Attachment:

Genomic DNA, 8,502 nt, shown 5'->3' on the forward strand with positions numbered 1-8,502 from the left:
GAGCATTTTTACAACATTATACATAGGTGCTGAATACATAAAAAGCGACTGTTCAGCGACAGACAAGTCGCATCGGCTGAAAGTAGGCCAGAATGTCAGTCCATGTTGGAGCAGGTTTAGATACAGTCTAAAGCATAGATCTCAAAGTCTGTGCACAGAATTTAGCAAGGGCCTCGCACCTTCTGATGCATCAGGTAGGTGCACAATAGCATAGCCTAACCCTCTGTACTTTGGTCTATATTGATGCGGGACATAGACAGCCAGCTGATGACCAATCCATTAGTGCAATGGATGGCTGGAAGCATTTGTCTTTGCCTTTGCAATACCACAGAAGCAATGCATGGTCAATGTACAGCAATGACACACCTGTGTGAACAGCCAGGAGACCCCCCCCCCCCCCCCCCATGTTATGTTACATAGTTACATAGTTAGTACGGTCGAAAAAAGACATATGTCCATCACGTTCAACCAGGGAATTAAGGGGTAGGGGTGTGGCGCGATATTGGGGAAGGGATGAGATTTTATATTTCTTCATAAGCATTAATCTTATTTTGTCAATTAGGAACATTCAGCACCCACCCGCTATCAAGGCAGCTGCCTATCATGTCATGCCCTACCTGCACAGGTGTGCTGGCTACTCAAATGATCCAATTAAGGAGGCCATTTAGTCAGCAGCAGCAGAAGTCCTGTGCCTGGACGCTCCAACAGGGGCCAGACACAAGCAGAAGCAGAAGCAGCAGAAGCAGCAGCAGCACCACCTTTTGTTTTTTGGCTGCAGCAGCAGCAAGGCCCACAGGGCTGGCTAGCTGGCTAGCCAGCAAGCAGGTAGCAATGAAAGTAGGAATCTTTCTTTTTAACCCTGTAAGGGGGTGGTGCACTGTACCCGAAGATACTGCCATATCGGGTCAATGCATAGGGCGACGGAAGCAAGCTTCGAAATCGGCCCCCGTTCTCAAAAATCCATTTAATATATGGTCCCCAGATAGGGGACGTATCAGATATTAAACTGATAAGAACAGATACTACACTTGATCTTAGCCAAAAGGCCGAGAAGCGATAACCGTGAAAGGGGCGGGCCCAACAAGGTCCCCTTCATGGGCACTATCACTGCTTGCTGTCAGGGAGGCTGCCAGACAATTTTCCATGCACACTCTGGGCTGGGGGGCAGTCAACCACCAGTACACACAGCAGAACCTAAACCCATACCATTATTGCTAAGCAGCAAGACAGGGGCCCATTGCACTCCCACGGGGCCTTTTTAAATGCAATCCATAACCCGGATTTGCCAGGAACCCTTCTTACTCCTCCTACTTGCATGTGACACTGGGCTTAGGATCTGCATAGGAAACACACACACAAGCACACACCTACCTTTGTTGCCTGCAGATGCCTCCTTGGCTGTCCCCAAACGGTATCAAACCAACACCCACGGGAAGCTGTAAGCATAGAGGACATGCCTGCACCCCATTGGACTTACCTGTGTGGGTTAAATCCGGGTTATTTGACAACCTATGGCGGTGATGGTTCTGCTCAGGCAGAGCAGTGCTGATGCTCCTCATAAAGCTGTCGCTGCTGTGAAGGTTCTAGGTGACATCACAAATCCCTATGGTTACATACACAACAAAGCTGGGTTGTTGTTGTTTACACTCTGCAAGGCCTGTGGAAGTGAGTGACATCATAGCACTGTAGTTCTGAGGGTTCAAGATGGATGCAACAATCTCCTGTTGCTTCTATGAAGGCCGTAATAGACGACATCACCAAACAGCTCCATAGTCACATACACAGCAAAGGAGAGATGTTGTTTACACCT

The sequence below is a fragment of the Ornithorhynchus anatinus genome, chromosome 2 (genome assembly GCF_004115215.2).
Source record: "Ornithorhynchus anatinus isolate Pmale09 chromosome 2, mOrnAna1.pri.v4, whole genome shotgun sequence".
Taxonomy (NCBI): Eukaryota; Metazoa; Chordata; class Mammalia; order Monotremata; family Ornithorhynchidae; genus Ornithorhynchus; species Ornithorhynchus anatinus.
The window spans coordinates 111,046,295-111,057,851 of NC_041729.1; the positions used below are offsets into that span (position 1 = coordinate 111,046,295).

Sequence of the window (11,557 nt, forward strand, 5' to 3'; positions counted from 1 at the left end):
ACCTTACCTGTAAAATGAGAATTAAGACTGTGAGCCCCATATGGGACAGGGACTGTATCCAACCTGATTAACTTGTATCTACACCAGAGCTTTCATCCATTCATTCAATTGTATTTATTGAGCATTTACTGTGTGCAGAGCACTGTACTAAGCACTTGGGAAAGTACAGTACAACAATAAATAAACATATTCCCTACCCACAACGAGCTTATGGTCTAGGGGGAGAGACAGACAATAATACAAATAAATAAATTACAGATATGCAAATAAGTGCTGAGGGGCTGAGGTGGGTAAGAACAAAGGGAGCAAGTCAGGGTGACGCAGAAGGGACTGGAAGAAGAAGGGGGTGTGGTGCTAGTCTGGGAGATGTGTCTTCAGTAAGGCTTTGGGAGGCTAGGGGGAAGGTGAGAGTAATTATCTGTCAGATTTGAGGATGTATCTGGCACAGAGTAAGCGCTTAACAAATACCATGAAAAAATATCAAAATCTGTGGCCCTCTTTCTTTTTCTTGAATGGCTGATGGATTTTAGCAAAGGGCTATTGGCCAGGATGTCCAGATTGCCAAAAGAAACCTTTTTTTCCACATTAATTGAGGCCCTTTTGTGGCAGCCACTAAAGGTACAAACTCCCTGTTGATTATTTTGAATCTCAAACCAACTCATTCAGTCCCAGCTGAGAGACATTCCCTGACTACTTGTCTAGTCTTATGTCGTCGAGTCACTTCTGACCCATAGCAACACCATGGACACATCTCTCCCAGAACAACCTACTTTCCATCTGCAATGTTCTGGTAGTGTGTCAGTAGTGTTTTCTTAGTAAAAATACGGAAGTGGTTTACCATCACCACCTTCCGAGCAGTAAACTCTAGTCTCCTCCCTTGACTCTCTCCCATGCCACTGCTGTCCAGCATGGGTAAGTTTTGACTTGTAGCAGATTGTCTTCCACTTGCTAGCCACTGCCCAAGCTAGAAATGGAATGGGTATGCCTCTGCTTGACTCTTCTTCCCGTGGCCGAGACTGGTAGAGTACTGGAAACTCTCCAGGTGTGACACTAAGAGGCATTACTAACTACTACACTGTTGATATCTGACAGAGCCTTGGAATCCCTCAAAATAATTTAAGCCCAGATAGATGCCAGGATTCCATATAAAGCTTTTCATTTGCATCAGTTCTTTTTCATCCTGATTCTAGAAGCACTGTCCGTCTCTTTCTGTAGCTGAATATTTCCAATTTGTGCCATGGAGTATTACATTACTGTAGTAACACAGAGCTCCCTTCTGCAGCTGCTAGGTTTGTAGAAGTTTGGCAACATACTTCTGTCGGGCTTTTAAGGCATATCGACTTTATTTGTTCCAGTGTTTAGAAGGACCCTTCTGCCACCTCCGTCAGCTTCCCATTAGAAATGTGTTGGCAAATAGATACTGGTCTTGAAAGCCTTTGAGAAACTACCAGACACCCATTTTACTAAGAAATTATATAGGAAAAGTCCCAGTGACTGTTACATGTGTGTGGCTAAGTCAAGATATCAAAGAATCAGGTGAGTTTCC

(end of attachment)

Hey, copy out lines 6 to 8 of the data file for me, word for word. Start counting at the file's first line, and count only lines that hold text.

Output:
The window spans coordinates 111,046,295-111,057,851 of NC_041729.1; the positions used below are offsets into that span (position 1 = coordinate 111,046,295).

Sequence of the window (11,557 nt, forward strand, 5' to 3'; positions counted from 1 at the left end):
ACCTTACCTGTAAAATGAGAATTAAGACTGTGAGCCCCATATGGGACAGGGACTGTATCCAACCTGATTAACTTGTATCTACACCAGAGCTTTCATCCATTCATTCAATTGTATTTATTGAGCATTTACTGTGTGCAGAGCACTGTACTAAGCACTTGGGAAAGTACAGTACAACAATAAATAAACATATTCCCTACCCACAACGAGCTTATGGTCTAGGGGGAGAGACAGACAATAATACAAATAAATAAATTACAGATATGCAAATAAGTGCTGAGGGGCTGAGGTGGGTAAGAACAAAGGGAGCAAGTCAGGGTGACGCAGAAGGGACTGGAAGAAGAAGGGGGTGTGGTGCTAGTCTGGGAGATGTGTCTTCAGTAAGGCTTTGGGAGGCTAGGGGGAAGGTGAGAGTAATTATCTGTCAGATTTGAGGATGTATCTGGCACAGAGTAAGCGCTTAACAAATACCATGAAAAAATATCAAAATCTGTGGCCCTCTTTCTTTTTCTTGAATGGCTGATGGATTTTAGCAAAGGGCTATTGGCCAGGATGTCCAGATTGCCAAAAGAAACCTTTTTTTCCACATTAATTGAGGCCCTTTTGTGGCAGCCACTAAAGGTACAAACTCCCTGTTGATTATTTTGAATCTCAAACCAACTCATTCAGTCCCAGCTGAGAGACATTCCCTGACTACTTGTCTAGTCTTATGTCGTCGAGTCACTTCTGACCCATAGCAACACCATGGACACATCTCTCCCAGAACAACCTACTTTCCATCTGCAATGTTCTGGTAGTGTGTCAGTAGTGTTTTCTTAGTAAAAATACGGAAGTGGTTTACCATCACCACCTTCCGAGCAGTAAACTCTAGTCTCCTCCCTTGACTCTCTCCCATGCCACTGCTGTCCAGCATGGGTAAGTTTTGACTTGTAGCAGATTGTCTTCCACTTGCTAGCCACTGCCCAAGCTAGAAATGGAATGGGTATGCCTCTGCTTGACTCTTCTTCCCGTGGCCGAGACTGGTAGAGTACTGGAAACTCTCCAGGTGTGACACTAAGAGGCATTACTAACTACTACACTGTTGATATCTGACAGAGCCTTGGAATCCCTCAAAATAATTTAAGCCCAGATAGATGCCAGGATTCCATATAAAGCTTTTCATTTGCATCAGTTCTTTTTCATCCTGATTCTAGAAGCACTGTCCGTCTCTTTCTGTAGCTGAATATTTCCAATTTGTGCCATGGAGTATTACATTACTGTAGTAACACAGAGCTCCCTTCTGCAGCTGCTAGGTTTGTAGAAGTTTGGCAACATACTTCTGTCGGGCTTTTAAGGCATATCGACTTTATTTGTTCCAGTGTTTAGAAGGACCCTTCTGCCACCTCCGTCAGCTTCCCATTAGAAATGTGTTGGCAAATAGATACTGGTCTTGAAAGCCTTTGAGAAACTACCAGACACCCATTTTACTAAGAAATTATATAGGAAAAGTCCCAGTGACTGTTACATGTGTGTGGCTAAGTCAAGATATCAAAGAATCAGGTGAGTTTCC